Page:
- Matt. 26:26-30 and parallels. Cf. I Cor. 11:23-26.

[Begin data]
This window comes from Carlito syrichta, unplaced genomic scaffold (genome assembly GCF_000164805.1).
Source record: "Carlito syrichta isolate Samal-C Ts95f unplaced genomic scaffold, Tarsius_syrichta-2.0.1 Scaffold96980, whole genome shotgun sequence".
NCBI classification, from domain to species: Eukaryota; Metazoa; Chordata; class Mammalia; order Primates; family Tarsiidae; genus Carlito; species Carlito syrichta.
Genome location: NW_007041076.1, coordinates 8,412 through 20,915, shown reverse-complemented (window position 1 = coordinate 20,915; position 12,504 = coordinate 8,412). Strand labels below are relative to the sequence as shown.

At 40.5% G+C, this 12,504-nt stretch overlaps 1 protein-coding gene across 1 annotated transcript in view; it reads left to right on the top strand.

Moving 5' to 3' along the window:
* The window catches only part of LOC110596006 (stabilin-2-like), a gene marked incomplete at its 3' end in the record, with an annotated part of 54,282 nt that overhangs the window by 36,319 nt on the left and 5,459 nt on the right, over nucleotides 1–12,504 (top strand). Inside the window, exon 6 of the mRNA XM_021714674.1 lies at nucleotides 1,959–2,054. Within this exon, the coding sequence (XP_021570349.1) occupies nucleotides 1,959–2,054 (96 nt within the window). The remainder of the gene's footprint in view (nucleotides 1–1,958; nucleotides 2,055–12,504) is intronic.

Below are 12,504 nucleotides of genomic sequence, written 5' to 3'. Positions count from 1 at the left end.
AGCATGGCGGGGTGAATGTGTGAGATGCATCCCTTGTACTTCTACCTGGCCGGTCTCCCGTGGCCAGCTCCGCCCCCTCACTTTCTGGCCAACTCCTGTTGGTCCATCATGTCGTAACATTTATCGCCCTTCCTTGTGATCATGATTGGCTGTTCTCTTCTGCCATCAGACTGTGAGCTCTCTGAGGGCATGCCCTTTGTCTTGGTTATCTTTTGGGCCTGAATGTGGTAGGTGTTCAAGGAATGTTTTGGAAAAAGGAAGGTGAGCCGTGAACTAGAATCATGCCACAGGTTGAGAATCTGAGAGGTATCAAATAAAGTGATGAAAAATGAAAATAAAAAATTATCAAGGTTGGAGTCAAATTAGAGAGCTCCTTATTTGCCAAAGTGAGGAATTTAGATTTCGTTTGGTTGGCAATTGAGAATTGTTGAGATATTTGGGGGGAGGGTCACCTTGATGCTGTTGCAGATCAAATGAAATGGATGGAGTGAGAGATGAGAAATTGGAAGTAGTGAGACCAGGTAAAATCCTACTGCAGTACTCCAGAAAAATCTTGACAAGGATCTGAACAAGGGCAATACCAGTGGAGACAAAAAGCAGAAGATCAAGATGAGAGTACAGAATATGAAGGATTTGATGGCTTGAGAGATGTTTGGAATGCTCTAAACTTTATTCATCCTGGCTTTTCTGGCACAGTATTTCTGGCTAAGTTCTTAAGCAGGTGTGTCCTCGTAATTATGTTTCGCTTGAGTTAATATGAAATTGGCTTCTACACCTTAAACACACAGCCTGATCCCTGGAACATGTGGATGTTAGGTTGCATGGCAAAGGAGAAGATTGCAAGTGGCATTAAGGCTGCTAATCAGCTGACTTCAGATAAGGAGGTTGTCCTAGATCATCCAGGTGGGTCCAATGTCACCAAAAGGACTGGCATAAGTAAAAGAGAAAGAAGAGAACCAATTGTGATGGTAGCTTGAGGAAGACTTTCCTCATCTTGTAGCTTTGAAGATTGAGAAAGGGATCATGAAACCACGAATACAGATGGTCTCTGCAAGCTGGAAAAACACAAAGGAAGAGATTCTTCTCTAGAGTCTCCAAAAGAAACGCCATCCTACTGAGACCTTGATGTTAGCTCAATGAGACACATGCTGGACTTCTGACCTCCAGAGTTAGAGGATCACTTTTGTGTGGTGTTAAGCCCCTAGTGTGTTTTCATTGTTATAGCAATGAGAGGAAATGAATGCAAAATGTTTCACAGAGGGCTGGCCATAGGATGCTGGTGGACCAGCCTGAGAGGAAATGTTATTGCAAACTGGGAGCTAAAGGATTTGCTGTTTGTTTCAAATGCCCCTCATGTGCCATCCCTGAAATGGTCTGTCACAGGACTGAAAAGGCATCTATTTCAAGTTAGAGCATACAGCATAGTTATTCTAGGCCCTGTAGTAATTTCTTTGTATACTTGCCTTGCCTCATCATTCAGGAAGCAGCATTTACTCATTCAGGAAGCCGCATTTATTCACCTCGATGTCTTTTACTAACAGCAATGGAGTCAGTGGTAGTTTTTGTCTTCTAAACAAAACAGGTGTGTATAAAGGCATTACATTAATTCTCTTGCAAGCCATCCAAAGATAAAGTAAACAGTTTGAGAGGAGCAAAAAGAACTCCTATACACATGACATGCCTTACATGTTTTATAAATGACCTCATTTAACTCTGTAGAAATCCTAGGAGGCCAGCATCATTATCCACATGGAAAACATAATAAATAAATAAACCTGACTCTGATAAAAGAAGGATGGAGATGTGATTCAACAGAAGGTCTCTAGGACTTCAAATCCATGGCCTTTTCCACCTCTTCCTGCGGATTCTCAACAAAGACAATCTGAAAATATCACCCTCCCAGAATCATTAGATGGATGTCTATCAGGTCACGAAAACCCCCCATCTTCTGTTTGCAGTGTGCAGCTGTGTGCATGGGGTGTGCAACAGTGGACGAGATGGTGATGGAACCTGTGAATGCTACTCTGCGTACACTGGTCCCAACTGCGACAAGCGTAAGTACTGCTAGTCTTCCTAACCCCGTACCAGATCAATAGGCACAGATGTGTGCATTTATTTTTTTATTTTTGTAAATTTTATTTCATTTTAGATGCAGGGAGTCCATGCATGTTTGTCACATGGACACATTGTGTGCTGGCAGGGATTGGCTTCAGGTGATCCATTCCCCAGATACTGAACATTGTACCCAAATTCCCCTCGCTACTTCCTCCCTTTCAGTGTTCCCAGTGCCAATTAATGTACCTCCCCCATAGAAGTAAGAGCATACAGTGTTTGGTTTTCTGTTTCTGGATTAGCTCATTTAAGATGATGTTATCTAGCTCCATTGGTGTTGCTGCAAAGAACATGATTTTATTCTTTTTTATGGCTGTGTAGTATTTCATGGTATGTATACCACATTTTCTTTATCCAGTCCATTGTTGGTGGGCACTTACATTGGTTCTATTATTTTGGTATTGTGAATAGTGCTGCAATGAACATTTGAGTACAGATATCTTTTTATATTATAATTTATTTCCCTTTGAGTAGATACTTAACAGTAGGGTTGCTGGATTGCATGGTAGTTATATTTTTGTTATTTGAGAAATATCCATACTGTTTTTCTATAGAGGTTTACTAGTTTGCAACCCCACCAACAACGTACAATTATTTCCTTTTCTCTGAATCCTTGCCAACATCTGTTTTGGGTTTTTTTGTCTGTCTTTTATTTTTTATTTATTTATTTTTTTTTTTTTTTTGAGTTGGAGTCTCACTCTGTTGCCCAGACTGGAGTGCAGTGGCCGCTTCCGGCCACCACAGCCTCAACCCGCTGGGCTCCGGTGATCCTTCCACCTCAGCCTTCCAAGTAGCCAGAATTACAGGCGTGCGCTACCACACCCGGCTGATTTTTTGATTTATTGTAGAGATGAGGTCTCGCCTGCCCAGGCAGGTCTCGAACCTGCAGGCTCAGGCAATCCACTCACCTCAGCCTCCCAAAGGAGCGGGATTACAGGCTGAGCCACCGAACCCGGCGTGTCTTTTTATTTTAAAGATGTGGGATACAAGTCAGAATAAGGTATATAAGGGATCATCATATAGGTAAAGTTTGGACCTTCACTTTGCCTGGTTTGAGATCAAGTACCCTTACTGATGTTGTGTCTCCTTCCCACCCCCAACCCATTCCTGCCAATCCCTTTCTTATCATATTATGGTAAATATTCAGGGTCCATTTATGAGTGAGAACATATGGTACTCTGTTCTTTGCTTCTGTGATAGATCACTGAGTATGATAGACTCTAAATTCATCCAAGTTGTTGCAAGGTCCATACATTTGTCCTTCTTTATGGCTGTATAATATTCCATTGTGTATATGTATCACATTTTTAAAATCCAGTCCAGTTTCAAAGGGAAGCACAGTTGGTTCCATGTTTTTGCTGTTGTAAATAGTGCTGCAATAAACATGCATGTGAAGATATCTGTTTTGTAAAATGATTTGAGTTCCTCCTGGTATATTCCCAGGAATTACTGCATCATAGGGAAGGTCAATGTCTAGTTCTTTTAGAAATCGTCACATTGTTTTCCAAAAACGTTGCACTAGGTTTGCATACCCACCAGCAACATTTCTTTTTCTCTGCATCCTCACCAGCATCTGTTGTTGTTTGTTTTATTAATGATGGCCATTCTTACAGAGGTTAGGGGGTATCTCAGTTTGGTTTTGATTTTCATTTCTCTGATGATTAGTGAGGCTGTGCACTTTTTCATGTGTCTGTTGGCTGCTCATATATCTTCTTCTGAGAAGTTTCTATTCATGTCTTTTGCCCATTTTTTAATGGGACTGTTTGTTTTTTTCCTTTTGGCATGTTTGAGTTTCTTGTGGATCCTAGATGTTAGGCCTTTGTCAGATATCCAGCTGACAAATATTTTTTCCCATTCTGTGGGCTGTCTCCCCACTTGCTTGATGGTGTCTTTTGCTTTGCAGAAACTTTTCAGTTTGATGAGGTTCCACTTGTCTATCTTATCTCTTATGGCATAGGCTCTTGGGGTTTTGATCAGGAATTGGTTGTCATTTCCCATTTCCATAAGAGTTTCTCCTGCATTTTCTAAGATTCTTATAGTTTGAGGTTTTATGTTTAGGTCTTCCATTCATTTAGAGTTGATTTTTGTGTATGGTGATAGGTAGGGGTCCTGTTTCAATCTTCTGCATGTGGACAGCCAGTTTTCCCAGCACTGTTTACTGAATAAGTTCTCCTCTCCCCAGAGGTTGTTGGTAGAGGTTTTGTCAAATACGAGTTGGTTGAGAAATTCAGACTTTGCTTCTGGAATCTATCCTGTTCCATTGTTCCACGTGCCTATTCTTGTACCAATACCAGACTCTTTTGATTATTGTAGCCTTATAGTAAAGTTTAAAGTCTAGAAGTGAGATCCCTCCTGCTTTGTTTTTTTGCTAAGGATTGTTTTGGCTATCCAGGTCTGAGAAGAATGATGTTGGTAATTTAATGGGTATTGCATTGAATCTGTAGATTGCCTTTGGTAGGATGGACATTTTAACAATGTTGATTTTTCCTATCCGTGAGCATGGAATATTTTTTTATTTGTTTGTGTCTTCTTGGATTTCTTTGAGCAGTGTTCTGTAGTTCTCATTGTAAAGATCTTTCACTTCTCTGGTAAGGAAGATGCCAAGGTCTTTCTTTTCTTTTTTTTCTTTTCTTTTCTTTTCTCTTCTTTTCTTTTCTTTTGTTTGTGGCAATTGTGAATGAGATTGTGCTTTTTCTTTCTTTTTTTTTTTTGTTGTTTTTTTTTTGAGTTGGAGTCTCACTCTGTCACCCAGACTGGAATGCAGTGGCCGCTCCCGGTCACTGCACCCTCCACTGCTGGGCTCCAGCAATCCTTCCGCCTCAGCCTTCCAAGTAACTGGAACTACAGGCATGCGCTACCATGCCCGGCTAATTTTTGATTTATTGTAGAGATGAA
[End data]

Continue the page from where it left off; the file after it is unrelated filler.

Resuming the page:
- While superficially the current of theological teaching seems to have drifted away from this point of view—especially under the influence of the "Nature" philosophy of the last century—it is nevertheless true that the doctrine of the so-called Vital or Mystical Union has been characteristic of many if not most of the chief theologies. Thus Augustine (Serm. 144): "Qui ergo in Christum credit, credendo in Christum, venit in eum Christus, et quadammodo unitur in eum." So, too, Calvin, Works (Brunswick ed., 1870), IX. 30: "We coalesce with Christ in a sacred unity and the same flesh breathes life into us." The Larger Catechism, Question 66, expresses the fact more formally: "The union which the elect have with Christ is the work of God's grace, whereby they are spiritually and mystically, yet really and inseparably, joined to Christ as their head and husband; which is done in their effectual calling." See H. B. Smith, System of Christian Theology, 531, sq. Recently the importance in theology, not merely of this religious union but of social activity as well, has considerably increased. If one cares to see how the terminology of a theological past may yet be found full of the spirit of Jesus and applicable to modern conditions, he cannot do better than read Hyde, Social Theology. See also Freemantle, The World as the Subject of Redemption, and Wescott, Social Aspects of Christianity, and The Incarnation and Common Life.